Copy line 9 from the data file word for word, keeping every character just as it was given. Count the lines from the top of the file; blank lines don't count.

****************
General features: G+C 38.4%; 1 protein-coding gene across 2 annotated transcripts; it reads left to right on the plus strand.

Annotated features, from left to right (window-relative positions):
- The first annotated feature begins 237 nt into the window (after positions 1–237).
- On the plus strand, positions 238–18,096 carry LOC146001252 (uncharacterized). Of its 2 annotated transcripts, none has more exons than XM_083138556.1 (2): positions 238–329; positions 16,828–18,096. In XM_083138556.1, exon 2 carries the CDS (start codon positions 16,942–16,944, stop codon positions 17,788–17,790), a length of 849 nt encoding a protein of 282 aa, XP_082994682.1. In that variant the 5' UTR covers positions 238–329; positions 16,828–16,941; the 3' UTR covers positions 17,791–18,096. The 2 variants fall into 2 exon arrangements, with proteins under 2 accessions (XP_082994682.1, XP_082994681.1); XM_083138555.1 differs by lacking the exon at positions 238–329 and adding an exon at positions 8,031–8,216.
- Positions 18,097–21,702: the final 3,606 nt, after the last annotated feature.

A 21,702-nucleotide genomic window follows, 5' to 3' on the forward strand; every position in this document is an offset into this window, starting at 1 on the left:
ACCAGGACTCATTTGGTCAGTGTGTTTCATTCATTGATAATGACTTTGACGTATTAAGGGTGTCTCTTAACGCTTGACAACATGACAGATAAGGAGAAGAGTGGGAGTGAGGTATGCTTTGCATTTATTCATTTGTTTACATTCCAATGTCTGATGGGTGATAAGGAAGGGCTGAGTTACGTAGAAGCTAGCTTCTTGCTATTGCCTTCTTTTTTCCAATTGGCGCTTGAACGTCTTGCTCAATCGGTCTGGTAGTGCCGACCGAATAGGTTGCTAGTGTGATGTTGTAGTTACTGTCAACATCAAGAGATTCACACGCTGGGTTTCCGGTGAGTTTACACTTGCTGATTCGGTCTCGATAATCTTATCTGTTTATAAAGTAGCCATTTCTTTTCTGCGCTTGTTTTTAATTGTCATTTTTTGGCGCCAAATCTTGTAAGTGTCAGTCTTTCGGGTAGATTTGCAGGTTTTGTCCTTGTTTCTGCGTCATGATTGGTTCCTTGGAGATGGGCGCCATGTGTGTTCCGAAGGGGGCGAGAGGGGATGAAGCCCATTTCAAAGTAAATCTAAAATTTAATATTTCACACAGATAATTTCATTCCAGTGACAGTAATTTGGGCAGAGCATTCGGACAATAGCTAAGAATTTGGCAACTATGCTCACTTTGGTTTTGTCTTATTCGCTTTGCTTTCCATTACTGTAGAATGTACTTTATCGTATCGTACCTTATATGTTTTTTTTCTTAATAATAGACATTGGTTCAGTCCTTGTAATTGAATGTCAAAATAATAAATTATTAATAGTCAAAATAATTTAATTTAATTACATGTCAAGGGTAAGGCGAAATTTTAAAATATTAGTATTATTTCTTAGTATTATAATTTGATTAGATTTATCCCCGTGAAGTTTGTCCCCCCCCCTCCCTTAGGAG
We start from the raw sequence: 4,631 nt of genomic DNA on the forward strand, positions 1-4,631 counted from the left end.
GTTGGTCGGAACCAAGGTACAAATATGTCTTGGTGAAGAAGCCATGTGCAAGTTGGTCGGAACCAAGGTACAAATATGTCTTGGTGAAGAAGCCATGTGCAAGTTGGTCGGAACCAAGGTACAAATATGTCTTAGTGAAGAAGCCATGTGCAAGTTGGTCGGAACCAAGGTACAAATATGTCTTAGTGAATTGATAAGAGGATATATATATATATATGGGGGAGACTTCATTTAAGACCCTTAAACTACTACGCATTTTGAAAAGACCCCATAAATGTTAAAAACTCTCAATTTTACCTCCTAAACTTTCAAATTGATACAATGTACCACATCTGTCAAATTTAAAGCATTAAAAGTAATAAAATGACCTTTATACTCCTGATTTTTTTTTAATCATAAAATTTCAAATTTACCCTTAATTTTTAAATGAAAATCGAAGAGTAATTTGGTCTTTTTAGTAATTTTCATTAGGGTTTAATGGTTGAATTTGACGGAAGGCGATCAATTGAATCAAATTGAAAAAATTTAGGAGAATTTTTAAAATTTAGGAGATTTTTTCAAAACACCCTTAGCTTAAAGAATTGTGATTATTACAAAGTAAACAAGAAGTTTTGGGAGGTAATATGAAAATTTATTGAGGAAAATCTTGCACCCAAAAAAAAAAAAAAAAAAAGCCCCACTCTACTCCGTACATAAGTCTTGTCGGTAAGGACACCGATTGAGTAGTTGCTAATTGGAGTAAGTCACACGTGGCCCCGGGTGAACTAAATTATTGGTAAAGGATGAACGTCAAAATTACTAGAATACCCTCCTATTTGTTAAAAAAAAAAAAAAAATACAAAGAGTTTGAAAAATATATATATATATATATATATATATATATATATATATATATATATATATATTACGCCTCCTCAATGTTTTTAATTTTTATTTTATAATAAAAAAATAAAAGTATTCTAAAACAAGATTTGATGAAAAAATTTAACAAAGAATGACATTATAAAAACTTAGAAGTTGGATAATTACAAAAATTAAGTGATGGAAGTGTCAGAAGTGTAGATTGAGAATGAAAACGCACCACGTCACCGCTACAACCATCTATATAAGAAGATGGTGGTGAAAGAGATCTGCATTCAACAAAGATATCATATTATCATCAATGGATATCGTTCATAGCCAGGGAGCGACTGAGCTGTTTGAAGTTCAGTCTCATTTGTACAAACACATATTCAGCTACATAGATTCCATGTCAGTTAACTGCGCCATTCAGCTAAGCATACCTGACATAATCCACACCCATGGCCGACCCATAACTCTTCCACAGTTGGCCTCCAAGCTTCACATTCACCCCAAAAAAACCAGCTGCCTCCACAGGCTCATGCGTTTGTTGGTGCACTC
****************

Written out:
GTTGGTCGGAACCAAGGTACAAATATGTCTTGGTGAAGAAGCCATGTGCAAGTTGGTCGGAACCAAGGTACAAATATGTCTTGGTGAAGAAGCCATGTGCAAGTTGGTCGGAACCAAGGTACAAATATGTCTTAGTGAAGAAGCCATGTGCAAGTTGGTCGGAACCAAGGTACAAATATGTCTTAGTGAATTGATAAGAGGATATATATATATATATGGGGGAGACTTCATTTAAGACCCTTAAACTACTACGCATTTTGAAAAGACCCCATAAATGTTAAAAACTCTCAATTTTACCTCCTAAACTTTCAAATTGATACAATGTACCACATCTGTCAAATTTAAAGCATTAAAAGTAATAAAATGACCTTTATACTCCTGATTTTTTTTTAATCATAAAATTTCAAATTTACCCTTAATTTTTAAATGAAAATCGAAGAGTAATTTGGTCTTTTTAGTAATTTTCATTAGGGTTTAATGGTTGAATTTGACGGAAGGCGATCAATTGAATCAAATTGAAAAAATTTAGGAGAATTTTTAAAATTTAGGAGATTTTTTCAAAACACCCTTAGCTTAAAGAATTGTGATTATTACAAAGTAAACAAGAAGTTTTGGGAGGTAATATGAAAATTTATTGAGGAAAATCTTGCACCCAAAAAAAAAAAAAAAAAAAGCCCCACTCTACTCCGTACATAAGTCTTGTCGGTAAGGACACCGATTGAGTAGTTGCTAATTGGAGTAAGTCACACGTGGCCCCGGGTGAACTAAATTATTGGTAAAGGATGAACGTCAAAATTACTAGAATACCCTCCTATTTGTTAAAAAAAAAAAAAAAATACAAAGAGTTTGAAAAATATATATATATATATATATATATATATATATATATATATATATATATATATTACGCCTCCTCAATGTTTTTAATTTTTATTTTATAATAAAAAAATAAAAGTATTCTAAAACAAGATTTGATGAAAAAATTTAACAAAGAATGACATTATAAAAACTTAGAAGTTGGATAATTACAAAAATTAAGTGATGGAAGTGTCAGAAGTGTAGATTGAGAATGAAAACGCACCACGTCACCGCTACAACCATCTATATAAGAAGATGGTGGTGAAAGAGATCTGCATTCAACAAAGATATCATATTATCATCAATGGATATCGTTCATAGCCAGGGAGCGACTGAGCTGTTTGAAGTTCAGTCTCATTTGTACAAACACATATTCAGCTACATAGATTCCATGTCAGTTAACTGCGCCATTCAGCTAAGCATACCTGACATAATCCACACCCATGGCCGACCCATAACTCTTCCACAGTTGGCCTCCAAGCTTCACATTCACCCCAAAAAAACCAGCTGCCTCCACAGGCTCATGCGTTTGTTGGTGCACTC